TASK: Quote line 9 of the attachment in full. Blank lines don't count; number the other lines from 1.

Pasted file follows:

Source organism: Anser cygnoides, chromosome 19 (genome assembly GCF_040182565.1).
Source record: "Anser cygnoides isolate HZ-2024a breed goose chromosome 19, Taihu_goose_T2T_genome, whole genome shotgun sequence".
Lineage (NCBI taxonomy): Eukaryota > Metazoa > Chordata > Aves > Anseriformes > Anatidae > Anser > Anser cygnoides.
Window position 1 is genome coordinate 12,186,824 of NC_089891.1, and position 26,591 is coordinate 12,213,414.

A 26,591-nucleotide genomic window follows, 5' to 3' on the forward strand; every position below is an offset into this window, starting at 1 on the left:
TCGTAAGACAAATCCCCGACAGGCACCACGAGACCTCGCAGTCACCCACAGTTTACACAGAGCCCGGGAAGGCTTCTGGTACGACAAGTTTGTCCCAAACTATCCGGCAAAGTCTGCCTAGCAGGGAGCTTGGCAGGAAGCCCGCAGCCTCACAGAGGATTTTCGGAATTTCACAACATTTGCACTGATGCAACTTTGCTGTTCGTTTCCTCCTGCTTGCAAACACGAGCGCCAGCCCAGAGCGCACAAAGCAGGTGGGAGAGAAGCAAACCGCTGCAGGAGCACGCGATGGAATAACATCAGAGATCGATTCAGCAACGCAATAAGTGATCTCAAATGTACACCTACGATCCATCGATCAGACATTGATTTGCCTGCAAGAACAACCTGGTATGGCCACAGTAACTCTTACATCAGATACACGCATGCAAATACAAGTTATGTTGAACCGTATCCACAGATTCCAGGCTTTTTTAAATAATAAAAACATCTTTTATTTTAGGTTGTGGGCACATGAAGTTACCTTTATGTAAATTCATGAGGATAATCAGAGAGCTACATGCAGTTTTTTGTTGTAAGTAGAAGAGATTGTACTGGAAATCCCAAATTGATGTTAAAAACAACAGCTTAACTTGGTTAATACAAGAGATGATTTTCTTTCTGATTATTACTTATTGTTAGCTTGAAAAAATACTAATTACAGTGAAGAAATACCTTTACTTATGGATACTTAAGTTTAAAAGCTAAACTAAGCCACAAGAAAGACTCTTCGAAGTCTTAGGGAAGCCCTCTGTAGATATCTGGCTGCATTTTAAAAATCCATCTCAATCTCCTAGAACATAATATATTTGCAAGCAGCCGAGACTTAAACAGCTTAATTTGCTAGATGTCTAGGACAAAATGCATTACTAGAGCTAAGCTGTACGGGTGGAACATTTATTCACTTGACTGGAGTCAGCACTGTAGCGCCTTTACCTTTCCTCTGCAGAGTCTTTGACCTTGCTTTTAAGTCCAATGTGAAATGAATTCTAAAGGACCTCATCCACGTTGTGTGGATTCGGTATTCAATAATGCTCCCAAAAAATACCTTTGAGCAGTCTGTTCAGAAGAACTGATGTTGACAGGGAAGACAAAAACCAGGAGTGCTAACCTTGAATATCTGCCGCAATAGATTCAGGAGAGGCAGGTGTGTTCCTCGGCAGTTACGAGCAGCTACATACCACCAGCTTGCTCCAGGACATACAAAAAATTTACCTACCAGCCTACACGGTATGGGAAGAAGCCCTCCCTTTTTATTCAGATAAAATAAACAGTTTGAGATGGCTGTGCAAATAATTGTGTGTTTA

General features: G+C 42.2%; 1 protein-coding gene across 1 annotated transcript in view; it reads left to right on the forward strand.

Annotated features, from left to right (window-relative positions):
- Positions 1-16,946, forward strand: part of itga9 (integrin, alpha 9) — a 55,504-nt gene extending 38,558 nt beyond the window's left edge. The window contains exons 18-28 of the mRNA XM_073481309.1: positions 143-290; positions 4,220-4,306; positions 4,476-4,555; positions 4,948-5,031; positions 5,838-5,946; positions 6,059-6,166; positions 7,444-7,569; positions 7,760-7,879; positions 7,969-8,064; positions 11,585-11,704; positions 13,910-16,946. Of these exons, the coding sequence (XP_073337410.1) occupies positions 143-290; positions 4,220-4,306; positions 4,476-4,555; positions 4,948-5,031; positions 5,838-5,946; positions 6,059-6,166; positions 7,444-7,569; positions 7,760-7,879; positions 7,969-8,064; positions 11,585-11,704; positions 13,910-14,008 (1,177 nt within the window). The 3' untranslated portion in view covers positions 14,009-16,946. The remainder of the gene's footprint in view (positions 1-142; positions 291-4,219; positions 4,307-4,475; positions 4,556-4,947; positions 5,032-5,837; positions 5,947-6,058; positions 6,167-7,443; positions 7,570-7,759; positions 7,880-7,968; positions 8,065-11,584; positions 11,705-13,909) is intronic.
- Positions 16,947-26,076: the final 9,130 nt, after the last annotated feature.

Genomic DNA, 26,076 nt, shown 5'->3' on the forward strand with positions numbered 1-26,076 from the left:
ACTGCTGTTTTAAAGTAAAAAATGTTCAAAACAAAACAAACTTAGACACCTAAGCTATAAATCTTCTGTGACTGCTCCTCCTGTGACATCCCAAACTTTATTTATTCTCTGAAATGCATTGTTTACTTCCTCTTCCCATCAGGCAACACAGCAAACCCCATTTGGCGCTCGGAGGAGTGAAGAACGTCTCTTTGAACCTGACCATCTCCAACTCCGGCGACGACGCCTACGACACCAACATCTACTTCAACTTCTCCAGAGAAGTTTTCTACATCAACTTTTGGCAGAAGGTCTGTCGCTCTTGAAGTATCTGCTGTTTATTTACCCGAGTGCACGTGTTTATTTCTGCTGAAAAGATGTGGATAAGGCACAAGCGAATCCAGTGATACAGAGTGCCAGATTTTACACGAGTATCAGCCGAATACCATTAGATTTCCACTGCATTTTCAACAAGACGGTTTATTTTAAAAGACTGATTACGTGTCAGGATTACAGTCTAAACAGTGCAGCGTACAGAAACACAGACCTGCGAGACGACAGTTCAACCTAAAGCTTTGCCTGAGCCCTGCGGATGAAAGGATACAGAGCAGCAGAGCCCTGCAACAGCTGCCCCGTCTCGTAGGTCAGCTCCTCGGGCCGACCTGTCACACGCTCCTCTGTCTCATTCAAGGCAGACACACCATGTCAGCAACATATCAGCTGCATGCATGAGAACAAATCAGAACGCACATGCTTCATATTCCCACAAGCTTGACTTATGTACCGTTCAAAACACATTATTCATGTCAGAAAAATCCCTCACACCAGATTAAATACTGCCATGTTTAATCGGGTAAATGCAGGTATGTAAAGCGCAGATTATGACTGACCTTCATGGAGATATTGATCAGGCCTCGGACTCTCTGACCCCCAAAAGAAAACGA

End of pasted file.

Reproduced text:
- Positions 1-16,946, forward strand: part of itga9 (integrin, alpha 9) — a 55,504-nt gene extending 38,558 nt beyond the window's left edge. The window contains exons 18-28 of the mRNA XM_073481309.1: positions 143-290; positions 4,220-4,306; positions 4,476-4,555; positions 4,948-5,031; positions 5,838-5,946; positions 6,059-6,166; positions 7,444-7,569; positions 7,760-7,879; positions 7,969-8,064; positions 11,585-11,704; positions 13,910-16,946. Of these exons, the coding sequence (XP_073337410.1) occupies positions 143-290; positions 4,220-4,306; positions 4,476-4,555; positions 4,948-5,031; positions 5,838-5,946; positions 6,059-6,166; positions 7,444-7,569; positions 7,760-7,879; positions 7,969-8,064; positions 11,585-11,704; positions 13,910-14,008 (1,177 nt within the window). The 3' untranslated portion in view covers positions 14,009-16,946. The remainder of the gene's footprint in view (positions 1-142; positions 291-4,219; positions 4,307-4,475; positions 4,556-4,947; positions 5,032-5,837; positions 5,947-6,058; positions 6,167-7,443; positions 7,570-7,759; positions 7,880-7,968; positions 8,065-11,584; positions 11,705-13,909) is intronic.